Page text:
Earth Day 2011: What Works, and What Doesn't, to Engage Employees
Earth Day 2011: What Works, and What Doesn't, to Engage Employees
For hundreds of companies, Earth Day represents a prime opportunity to get employees pumped up over green -- and, in the process, give a boost to its ongoing sustainability activities.
That's what we heard from dozens of executives when we asked them, "What do you consider your organization's biggest Earth Day successes and failures?"
As we expected, accounts of Earth Day successes far outweighed failures. Yet many shared lessons learned and talked of experiences that were less than glowing. We tip our hat to those brave execs and their candor.
Here are select examples of how companies are engaging employees on this 41st Earth Day:
Kevin Anton, Chief Sustainability Officer, Alcoa
We have learned that we can do more through partnership, and so we have taken our successful "Month of Service" model that last October mobilized 29,000 employees in partnership with 3,000 community organizations, and applied it to our Earth Day celebrations -- working in collaboration with our employees, customers, partners and neighbors around the world. A great example is the e-waste drive we will hold across our U.S. plants over the Earth Day weekend, in collaboration with our new business partner, Electronics Recycling International. By leveraging ERI's recycling infrastructure and making it available in our communities at no cost, we will help provide a much-needed solution to the growing challenge of e-waste.
Terry F. Yosie, President and CEO, World Environment Center
Asked what separates successful employee Earth Day events from those that fail, Yosie said:
The Earth Day events that succeed are those that are specific, participatory, frequently local and therefore authentic. They succeed because they are continuous and result in observable benefits. Those that fail tend to be the celebratory, check-the-box, one-off events that nobody remembers. Or, if people do remember it's because subsequent performance deflated the hype.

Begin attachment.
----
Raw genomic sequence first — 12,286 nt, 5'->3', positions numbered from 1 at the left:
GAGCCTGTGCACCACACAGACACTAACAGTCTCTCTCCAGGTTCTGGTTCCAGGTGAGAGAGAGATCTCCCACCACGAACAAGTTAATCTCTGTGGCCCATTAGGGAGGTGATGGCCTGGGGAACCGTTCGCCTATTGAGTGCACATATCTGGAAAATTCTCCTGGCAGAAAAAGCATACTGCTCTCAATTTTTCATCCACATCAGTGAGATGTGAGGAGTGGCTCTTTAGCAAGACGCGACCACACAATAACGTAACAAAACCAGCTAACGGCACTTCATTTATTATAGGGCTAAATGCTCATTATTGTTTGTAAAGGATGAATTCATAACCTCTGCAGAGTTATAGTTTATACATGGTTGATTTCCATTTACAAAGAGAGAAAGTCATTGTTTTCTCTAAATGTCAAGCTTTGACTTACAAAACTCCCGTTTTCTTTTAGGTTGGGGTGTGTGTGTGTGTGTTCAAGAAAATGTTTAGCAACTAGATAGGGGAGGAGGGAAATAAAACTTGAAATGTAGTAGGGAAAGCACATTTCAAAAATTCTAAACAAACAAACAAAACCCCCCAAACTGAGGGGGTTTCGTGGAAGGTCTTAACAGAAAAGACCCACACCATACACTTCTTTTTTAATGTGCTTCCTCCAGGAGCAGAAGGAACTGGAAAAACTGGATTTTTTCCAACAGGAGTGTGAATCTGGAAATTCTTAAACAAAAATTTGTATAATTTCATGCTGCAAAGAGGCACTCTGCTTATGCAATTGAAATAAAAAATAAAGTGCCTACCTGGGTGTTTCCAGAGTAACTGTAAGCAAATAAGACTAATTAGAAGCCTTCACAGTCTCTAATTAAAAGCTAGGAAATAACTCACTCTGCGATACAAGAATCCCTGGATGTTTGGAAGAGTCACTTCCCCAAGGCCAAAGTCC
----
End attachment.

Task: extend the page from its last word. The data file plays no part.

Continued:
Holly Emerson, Senior Analyst, Center for Energy Efficiency and Sustainability Climate Solutions Sector, Ingersoll Rand Company
Ingersoll Rand Company coordinates several Earth Day activities for employees and encourages each site to host them, according to Emerson. They include electronics recycling, a Bloom Challenge (a bulb-planting activity), biking to work, holding nature walks, locovore lunches, and highway and trail cleanups. The company also borrowed a concept from Burt's Bees: Dumpster Dives, which give employees a firsthand look at what has been thrown away to help them gain a better understanding of how waste impacts the environment and to identify materials that can diverted from landfill for recycling. The company's campus in Davidson, N.C., posted a YouTube video (below) of its Dumpster Dive
Here are her highlights of how some activities fared:
A "Walk the Trail Clean" event one year was very successful. It was a beautiful day, lots of people participated, and lots of trash was picked up. And employees felt great about contributing to the beautification of our campus. It was simple to organize and very effective. Environmental change begins with environmental awareness!